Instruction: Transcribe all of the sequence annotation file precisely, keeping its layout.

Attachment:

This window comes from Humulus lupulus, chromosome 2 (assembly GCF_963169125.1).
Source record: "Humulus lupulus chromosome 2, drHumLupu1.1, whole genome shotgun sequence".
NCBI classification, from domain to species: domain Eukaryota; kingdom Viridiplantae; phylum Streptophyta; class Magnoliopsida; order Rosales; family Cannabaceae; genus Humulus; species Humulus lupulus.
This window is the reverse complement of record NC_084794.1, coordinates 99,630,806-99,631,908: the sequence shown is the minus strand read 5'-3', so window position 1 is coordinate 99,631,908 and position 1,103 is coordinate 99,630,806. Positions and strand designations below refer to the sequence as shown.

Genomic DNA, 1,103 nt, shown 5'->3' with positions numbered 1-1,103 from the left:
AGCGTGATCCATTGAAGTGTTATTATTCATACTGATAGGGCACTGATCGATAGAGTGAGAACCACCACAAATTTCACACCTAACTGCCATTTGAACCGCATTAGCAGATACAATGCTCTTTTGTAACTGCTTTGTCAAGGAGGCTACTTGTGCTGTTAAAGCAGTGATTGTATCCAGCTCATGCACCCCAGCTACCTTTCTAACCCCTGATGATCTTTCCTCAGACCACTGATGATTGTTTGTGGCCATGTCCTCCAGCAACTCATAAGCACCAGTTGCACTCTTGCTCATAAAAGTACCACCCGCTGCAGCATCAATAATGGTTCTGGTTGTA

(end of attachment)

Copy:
This window comes from Humulus lupulus, chromosome 2 (assembly GCF_963169125.1).
Source record: "Humulus lupulus chromosome 2, drHumLupu1.1, whole genome shotgun sequence".
NCBI classification, from domain to species: domain Eukaryota; kingdom Viridiplantae; phylum Streptophyta; class Magnoliopsida; order Rosales; family Cannabaceae; genus Humulus; species Humulus lupulus.
This window is the reverse complement of record NC_084794.1, coordinates 99,630,806-99,631,908: the sequence shown is the minus strand read 5'-3', so window position 1 is coordinate 99,631,908 and position 1,103 is coordinate 99,630,806. Positions and strand designations below refer to the sequence as shown.

Genomic DNA, 1,103 nt, shown 5'->3' with positions numbered 1-1,103 from the left:
AGCGTGATCCATTGAAGTGTTATTATTCATACTGATAGGGCACTGATCGATAGAGTGAGAACCACCACAAATTTCACACCTAACTGCCATTTGAACCGCATTAGCAGATACAATGCTCTTTTGTAACTGCTTTGTCAAGGAGGCTACTTGTGCTGTTAAAGCAGTGATTGTATCCAGCTCATGCACCCCAGCTACCTTTCTAACCCCTGATGATCTTTCCTCAGACCACTGATGATTGTTTGTGGCCATGTCCTCCAGCAACTCATAAGCACCAGTTGCACTCTTGCTCATAAAAGTACCACCCGCTGCAGCATCAATAATGGTTCTGGTTGTA